I read with delight the article written by Hon. (Barr.) Femi Kehinde, published in a national newspaper on July 23, 2015, in respect of the above subject.
To be candid, the article was rich and engaging. It was a refreshing discourse which must have helped to educate many readers as well as remind several others about the pre-eminent position of Ibadan, especially from the early 19th century, in the scheme of things in Yorubaland.
The article achieved this by focusing on an Ibadan son, Adebisi Sanusi Giwa, who took advantage of the emerging capitalism and post-world war prosperity and tapped into it by becoming an entrepreneur and a philanthropist. The import of this rich historical piece on the ability of Nigerians to achieve success by leveraging on local potentials (agricultural, human, and material resources) should not be lost on the discerning.
However, there are some inconsistencies in the piece which, for the sake of posterity, should not go uncorrected.
Firstly, the title of the article which says that Adebisi died in 1838 is obviously an error. Moreso, another part of the write-up says that he died on June 21, 1938.
Secondly, the article says that Adebisi was born in 1882 in Ibadan during the reign of Aare Latoosa, the Baale of Ibadan. It is thus difficult to reconcile this with another part of the write-up which says that Adebisi ‘moved to Ibadan with his paternal half-brother – Alabi – and settled in Aremo, in the household of Lanase.’
Thirdly, the article says Shittu was deposed in May 1925 but again goes on to state that after the foundation of Mapo Hall was laid in June 1925, Alaafin Ladigbolu left a message with Shittu (already deposed) that Adebisi must see him in Oyo. There is something incongruent with the narrative here.
Fourthly, and most importantly, the writer notes that the reigning monarch of Ibadan in 1925, Baale Shittu Aare, was “in May 1925 deposed by the Alaafin of Oyo, Oba Shiyanbola Ladigbolu, for ‘disloyalty and having an unsatisfactory attitude.’” Here, the impression that is created in the minds of readers is that the Alaafin had the power to depose an Ibadan monarch. However, according to the available facts, this was not so. It is in line with this that I do not think it is fair, given the prevailing circumstances then, to ascribe the power which deposed Shittu (or Situ) to the Alaafin. Clearly, Ibadan was the most powerful Yoruba state in the 19th century, but the British, for some reasons, in a brazen, unexpected and unfair reversal of the power status, deliberately placed Ibadan under Oyo. The new Oyo Province, which was headquartered in Oyo, was created by the British upon the amalgamation of the Northern and Southern protectorates in 1914. Capt Ross was later appointed as the Oyo Resident.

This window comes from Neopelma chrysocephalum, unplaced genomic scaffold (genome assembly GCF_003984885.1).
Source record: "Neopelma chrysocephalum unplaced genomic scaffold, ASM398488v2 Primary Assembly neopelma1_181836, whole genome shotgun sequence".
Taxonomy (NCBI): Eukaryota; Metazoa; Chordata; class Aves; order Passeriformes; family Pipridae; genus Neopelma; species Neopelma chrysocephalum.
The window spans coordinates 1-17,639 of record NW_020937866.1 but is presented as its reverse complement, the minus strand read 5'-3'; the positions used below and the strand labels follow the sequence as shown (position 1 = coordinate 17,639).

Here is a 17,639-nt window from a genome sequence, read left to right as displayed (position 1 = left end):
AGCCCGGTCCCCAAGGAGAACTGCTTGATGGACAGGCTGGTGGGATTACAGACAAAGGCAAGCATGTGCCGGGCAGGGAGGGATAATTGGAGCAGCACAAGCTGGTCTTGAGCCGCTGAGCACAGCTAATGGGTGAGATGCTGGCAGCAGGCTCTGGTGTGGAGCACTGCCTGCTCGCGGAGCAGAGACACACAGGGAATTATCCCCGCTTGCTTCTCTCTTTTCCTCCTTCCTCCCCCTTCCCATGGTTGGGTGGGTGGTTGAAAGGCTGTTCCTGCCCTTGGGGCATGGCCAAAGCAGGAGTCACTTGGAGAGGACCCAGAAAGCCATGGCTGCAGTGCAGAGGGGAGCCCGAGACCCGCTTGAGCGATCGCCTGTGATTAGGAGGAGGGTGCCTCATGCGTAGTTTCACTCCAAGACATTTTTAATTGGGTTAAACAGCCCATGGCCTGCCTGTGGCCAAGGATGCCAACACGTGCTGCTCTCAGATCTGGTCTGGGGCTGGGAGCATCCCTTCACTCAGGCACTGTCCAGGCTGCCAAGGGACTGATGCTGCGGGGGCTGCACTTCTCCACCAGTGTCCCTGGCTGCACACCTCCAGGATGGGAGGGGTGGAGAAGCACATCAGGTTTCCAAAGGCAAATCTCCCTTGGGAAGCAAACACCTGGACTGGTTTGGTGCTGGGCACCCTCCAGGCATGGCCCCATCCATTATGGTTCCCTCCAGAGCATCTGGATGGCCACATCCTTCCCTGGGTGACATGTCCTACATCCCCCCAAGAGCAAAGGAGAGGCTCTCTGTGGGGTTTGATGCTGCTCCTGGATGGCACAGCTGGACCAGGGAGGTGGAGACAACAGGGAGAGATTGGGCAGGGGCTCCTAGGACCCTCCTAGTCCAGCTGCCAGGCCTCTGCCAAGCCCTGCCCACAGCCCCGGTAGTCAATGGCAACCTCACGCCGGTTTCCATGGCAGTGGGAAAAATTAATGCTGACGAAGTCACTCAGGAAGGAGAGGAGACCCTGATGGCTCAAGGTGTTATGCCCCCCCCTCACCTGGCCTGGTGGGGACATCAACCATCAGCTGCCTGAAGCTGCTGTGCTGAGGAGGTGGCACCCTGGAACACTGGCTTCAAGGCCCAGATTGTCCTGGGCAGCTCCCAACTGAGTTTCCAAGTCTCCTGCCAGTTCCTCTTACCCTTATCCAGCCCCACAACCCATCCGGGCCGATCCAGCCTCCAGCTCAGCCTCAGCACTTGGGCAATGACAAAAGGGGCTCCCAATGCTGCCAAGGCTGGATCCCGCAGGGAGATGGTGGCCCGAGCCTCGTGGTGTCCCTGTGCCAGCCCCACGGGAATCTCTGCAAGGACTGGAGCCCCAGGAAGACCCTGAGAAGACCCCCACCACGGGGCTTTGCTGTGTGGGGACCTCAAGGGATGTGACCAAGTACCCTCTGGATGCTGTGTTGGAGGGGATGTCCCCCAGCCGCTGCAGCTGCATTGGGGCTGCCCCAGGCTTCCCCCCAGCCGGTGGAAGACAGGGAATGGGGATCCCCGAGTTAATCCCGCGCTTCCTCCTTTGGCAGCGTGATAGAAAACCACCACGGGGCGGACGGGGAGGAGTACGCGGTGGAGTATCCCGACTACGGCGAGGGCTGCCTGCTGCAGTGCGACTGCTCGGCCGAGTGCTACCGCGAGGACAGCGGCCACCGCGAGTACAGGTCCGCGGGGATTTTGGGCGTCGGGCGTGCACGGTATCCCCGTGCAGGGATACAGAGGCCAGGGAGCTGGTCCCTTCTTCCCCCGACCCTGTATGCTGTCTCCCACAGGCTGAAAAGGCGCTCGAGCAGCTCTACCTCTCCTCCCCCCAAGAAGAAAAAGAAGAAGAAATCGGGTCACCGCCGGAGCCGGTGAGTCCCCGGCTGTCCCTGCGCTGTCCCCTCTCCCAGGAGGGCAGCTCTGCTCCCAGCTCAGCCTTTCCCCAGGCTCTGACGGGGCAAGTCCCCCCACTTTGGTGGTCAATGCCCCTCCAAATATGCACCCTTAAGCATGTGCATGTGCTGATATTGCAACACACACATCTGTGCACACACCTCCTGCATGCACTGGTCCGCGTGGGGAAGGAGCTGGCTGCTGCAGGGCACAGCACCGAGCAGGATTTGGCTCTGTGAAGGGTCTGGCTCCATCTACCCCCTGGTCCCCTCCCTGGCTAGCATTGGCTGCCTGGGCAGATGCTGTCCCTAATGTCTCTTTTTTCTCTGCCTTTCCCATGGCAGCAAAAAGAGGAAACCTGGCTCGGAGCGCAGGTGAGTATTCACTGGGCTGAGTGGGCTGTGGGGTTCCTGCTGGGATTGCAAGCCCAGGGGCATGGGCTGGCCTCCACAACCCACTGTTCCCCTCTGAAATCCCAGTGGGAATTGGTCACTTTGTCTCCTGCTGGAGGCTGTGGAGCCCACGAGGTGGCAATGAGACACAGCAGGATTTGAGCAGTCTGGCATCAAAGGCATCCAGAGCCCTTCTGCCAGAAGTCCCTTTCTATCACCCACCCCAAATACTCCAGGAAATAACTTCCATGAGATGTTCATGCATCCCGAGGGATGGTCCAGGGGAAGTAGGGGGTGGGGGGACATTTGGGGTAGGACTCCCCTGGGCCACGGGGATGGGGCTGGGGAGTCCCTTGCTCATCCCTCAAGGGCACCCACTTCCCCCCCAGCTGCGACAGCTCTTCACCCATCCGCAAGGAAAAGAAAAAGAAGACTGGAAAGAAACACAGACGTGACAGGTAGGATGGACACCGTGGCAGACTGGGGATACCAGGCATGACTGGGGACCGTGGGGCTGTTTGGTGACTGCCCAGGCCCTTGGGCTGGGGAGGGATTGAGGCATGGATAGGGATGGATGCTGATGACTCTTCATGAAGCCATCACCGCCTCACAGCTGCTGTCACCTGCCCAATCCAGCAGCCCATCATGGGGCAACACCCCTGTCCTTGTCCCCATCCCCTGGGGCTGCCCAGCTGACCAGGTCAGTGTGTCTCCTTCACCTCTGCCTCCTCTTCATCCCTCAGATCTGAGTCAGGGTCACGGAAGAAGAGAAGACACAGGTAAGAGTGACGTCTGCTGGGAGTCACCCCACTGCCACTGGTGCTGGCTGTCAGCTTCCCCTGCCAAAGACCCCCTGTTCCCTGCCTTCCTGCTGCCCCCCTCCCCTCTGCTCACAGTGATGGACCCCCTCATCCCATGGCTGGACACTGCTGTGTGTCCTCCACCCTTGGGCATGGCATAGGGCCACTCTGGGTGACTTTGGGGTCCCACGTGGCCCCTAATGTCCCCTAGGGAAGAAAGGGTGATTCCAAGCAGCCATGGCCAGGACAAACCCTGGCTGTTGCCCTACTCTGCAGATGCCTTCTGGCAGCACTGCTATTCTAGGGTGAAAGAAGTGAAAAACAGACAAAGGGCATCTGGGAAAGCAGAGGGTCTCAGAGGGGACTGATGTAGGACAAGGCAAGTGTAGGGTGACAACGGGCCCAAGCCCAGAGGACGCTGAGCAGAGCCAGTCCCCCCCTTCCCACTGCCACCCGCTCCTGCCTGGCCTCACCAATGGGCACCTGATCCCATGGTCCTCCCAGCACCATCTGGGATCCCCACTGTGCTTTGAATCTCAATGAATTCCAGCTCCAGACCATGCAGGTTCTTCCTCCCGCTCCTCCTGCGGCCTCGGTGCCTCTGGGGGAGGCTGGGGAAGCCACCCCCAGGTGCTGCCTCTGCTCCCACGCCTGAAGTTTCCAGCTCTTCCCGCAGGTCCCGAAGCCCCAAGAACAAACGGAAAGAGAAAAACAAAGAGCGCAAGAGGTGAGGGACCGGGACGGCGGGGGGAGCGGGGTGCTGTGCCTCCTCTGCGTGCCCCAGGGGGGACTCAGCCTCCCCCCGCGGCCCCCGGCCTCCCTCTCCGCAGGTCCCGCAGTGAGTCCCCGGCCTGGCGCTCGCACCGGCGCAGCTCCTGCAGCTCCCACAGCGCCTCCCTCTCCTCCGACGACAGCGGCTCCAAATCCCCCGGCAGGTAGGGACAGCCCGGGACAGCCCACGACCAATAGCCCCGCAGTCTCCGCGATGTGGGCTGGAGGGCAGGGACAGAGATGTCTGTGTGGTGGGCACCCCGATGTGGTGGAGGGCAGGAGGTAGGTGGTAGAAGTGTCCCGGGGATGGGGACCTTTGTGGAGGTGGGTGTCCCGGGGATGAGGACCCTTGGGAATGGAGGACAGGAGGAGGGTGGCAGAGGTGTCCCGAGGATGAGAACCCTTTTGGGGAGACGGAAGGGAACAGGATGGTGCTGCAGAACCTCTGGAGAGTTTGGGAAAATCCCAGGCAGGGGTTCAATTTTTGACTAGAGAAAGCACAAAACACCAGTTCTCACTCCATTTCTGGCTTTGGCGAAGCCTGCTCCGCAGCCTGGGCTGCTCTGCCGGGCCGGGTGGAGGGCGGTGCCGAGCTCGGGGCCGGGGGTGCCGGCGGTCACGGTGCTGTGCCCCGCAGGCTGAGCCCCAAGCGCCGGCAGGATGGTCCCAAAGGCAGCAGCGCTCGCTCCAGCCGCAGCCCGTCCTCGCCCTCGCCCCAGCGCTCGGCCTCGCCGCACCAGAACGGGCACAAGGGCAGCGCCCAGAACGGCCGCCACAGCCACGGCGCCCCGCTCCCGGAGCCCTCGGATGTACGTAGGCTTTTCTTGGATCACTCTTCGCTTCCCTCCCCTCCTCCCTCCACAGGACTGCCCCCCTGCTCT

As at the time the British arrived, Ibadan was clearly and unambiguously stronger than Oyo, as Oyo had virtually lost control over the empire. Samuel Johnson, in his ‘The History of the Yorubas’, noted that during the reign of Alaafin Amodo (1825 – 1831), ‘none of the principal towns now paid tribute to Oyo or acknowledge the authority of the king. He was virtually king of the capital only.’ Compare this to the power of Ibadan, which was growing in leaps and bounds. ’.
The growth of Ibadan was meteoric and unparalleled. Just a few years after the present Ibadan was founded, Ibadan had grown so powerful and was protecting the entire Yorubaland against external attacks. By 1840, Ibadan forces decisively defeated the Fulanis at the Osogbo war and forced them to retreat.
Effectively, Ibadan had become the successor state to Oyo. If the Ibadan people had been power-drunk, they could have easily annexed or absorbed Oyo in the years after the Osogbo war. Without any argument, it was the British, through Ross, who sought to extend Alaafin’s powers over Ibadan. It was under this unjust arrangement that the Alaafin began to meddle in the affairs of Ibadan, of course to the great consternation, dismay, and displeasure of the Ibadan chiefs. As if this British-compelled subordination was not enough, the treasury of the Ibadan native administration was made to pay half of Alaafin’s salary (which was £4,500).
Baale Situ suffered greatly under this unfair and strange arrangement and was deposed in 1925, just like Baale Irefin, Situ’s predecessor, whose tenure (1912-1914) coincided with when the unfair treatment of Ibadan started. However, it is unbalanced and one-sided to say that the Alaafin deposed Baale Situ. The beleaguered Baale was deposed by Capt Ross, the British Resident whose advocacy of Oyo paramountcy, according to J. Lorand Matory in his ‘Sex and the Empire’, ‘seems strongly connected to his personal friendship with the crown prince, Ladigbolu, who ascended the throne in 1911’.
It should be noted that this rejoinder is not done with a view to slighting or promoting any traditional authority. As we continue to draw lessons from our history to guide the future, this is only part of the efforts to set the records straight for the sake of posterity and equity.
- Adeleke lives in London.